Morgan Callan Rogers has written a coming-of-age novel with a sympathetic yet tough young protagonist, enticing small-town coastal Maine setting, and a mystery. What happened to Florine’s mother? Even more to the point, will Florine do alright without her?
To tell the truth, we almost missed this one. This January title has flown under the radar for the most part, although Entertainment Weekly gave it a strong review (and a B+ rating), comparing it to movies Stand by Me and The Last Picture Show. I like our own reviewer’s comparisons even better!
ROGERS, Morgan Callan. Red Ruby Heart in a Cold Blue Sea. 305p. Viking. 2012. Tr $26.95. ISBN 978-0-670-02340-0. LC number unavailable.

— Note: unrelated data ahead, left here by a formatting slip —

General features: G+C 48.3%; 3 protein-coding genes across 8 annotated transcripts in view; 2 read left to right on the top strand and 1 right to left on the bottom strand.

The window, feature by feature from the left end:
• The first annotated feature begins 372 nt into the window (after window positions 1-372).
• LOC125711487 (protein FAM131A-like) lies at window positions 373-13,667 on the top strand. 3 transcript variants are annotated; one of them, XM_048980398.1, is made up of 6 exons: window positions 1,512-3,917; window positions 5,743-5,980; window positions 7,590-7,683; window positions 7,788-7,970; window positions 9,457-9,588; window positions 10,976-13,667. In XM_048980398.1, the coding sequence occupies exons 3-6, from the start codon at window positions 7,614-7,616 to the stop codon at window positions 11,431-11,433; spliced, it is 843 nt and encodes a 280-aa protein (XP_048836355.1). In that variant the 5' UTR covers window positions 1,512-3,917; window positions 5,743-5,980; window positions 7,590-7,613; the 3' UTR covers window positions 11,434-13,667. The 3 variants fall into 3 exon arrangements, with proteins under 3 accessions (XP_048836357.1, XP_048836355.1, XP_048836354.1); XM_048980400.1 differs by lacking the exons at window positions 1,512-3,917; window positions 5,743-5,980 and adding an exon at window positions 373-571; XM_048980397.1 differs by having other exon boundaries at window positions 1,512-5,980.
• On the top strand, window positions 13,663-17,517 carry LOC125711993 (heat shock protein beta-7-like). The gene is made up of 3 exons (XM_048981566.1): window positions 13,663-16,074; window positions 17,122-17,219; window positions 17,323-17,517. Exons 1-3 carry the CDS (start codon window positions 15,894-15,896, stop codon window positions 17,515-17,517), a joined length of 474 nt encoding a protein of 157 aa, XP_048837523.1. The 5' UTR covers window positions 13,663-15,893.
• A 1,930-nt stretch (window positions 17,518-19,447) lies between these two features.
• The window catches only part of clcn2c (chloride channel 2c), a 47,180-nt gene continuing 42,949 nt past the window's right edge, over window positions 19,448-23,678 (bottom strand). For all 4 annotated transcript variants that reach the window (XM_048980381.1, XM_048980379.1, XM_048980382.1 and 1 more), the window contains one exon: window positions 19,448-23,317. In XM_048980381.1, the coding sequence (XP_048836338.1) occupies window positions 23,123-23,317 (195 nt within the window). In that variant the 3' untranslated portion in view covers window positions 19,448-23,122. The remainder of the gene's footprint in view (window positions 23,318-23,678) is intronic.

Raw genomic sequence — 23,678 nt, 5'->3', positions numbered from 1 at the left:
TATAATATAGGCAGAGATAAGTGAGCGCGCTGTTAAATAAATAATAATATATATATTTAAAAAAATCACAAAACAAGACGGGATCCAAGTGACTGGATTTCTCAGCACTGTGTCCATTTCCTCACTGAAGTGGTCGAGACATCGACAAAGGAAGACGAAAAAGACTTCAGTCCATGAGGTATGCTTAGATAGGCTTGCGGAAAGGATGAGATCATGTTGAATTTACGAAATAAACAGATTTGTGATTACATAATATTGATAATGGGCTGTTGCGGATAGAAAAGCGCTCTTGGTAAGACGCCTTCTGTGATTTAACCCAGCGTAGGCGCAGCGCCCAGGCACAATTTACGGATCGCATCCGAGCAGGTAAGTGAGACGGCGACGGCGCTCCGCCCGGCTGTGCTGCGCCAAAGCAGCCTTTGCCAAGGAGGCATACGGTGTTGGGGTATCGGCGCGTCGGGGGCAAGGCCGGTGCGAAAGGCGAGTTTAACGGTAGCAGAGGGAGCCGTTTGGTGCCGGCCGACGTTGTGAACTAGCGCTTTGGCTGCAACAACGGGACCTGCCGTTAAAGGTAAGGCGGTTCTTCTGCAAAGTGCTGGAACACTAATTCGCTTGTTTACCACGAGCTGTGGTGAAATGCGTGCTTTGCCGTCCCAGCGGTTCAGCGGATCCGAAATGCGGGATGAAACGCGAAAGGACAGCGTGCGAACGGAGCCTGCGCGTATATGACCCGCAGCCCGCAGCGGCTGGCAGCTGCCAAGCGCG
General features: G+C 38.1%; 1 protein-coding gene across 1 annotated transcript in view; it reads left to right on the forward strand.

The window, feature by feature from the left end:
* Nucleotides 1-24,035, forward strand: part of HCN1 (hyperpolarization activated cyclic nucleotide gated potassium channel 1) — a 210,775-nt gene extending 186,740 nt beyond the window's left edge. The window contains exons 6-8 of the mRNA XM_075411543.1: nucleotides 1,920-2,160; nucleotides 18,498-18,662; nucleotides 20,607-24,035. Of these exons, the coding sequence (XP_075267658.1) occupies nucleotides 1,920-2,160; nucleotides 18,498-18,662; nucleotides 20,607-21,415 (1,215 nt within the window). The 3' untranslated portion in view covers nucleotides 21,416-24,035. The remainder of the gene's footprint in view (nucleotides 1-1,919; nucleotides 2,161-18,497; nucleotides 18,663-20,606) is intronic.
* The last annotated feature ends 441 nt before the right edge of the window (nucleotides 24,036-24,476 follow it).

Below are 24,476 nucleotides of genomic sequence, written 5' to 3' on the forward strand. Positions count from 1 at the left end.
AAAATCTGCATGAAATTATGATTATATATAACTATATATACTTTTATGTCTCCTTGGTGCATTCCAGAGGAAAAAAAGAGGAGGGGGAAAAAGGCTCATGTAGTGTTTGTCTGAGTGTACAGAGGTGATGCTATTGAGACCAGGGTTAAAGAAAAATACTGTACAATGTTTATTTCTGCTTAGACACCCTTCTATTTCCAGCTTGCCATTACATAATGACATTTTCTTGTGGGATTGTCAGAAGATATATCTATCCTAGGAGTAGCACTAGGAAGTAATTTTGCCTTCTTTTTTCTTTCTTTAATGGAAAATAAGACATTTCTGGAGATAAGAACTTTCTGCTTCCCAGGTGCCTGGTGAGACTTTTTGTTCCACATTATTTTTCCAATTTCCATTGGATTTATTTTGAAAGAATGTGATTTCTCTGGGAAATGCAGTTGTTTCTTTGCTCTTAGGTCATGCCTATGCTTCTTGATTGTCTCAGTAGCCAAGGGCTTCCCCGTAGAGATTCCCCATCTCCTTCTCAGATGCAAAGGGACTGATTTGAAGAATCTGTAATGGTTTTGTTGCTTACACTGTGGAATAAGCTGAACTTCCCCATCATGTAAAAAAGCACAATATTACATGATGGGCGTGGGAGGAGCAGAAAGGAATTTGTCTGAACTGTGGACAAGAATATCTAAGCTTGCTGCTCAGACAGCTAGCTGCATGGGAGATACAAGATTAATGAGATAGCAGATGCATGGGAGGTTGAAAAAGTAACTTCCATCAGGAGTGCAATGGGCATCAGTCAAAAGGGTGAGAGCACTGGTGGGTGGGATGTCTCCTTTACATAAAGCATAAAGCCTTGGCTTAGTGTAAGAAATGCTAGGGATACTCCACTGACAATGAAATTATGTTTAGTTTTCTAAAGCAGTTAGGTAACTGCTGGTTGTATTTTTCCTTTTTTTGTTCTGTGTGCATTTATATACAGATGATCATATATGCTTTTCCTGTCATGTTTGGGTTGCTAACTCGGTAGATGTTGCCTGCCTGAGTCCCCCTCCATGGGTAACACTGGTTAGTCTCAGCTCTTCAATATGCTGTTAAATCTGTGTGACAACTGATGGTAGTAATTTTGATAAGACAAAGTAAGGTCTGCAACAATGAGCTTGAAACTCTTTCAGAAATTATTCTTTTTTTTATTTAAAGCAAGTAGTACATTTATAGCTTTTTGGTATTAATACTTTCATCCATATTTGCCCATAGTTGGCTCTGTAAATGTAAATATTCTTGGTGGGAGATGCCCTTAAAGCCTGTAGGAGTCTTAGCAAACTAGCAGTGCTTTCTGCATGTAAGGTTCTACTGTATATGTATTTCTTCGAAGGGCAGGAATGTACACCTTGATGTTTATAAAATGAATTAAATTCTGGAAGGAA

Adult/High School–Twelve-year-old Florine is carefree, roaming her small Maine fishing community with her band of lifelong friends—Bud, Dottie, and Glen. She adores her big, practical father, Leeman, and her beautiful, charismatic mother, Carly, even though the two argue over Carly’s restless nature. Nothing prepares Florine for the tragedy to come. Carly and her best friend go for a short getaway up the coast, during which Carly disappears without a trace. Florine and her father are left with open wounds that torment them with possibilities: Is she hurt? Did she leave on purpose? Or is her body left somewhere…? The novel spans the course of Florine’s adolescence, during which the Carly mystery overshadows each celebration and each tragedy. Florine is touchingly herself throughout. When Leeman seeks comfort from a local woman, who then insidiously makes her way into his home, Florine determinedly moves in with her Gran. She stubbornly maintains a mad crush on her childhood friend, Bud, despite his lengthy romance with another girl. Like Ava in Karen Russell’s Swamplandia (Knopf, 2011), Florine increasingly finds herself creating her own rules for survival, whether they appear rational to others or not. Recommend this to teens who like coming-of-age novels with strong characters and a vibrant sense of place, such as Bonnie Jo Campbell’s Once Upon a River (Norton, 2011) or Ivan Doig’s The Whistling Season (Houghton Harcourt, 2006).–Diane Colson, Palm Harbor Library, FL